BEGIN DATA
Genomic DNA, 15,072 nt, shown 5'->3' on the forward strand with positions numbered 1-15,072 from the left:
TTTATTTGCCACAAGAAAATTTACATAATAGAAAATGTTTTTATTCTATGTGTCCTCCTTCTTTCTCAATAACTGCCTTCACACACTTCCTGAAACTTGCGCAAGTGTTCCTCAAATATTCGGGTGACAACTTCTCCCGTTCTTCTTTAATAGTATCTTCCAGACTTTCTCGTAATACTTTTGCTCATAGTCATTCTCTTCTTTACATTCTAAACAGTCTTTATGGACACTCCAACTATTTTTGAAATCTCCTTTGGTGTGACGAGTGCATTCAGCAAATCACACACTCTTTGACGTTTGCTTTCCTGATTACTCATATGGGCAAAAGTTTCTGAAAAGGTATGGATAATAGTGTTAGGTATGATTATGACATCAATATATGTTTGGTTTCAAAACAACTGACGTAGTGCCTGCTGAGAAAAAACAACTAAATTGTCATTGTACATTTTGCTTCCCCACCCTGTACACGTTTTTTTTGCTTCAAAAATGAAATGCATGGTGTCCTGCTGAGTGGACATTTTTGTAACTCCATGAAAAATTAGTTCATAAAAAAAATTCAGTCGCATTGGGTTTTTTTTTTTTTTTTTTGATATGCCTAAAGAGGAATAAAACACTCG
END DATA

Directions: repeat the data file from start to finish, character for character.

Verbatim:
Genomic DNA, 15,072 nt, shown 5'->3' on the forward strand with positions numbered 1-15,072 from the left:
TTTATTTGCCACAAGAAAATTTACATAATAGAAAATGTTTTTATTCTATGTGTCCTCCTTCTTTCTCAATAACTGCCTTCACACACTTCCTGAAACTTGCGCAAGTGTTCCTCAAATATTCGGGTGACAACTTCTCCCGTTCTTCTTTAATAGTATCTTCCAGACTTTCTCGTAATACTTTTGCTCATAGTCATTCTCTTCTTTACATTCTAAACAGTCTTTATGGACACTCCAACTATTTTTGAAATCTCCTTTGGTGTGACGAGTGCATTCAGCAAATCACACACTCTTTGACGTTTGCTTTCCTGATTACTCATATGGGCAAAAGTTTCTGAAAAGGTATGGATAATAGTGTTAGGTATGATTATGACATCAATATATGTTTGGTTTCAAAACAACTGACGTAGTGCCTGCTGAGAAAAAACAACTAAATTGTCATTGTACATTTTGCTTCCCCACCCTGTACACGTTTTTTTTGCTTCAAAAATGAAATGCATGGTGTCCTGCTGAGTGGACATTTTTGTAACTCCATGAAAAATTAGTTCATAAAAAAAATTCAGTCGCATTGGGTTTTTTTTTTTTTTTTTTGATATGCCTAAAGAGGAATAAAACACTCG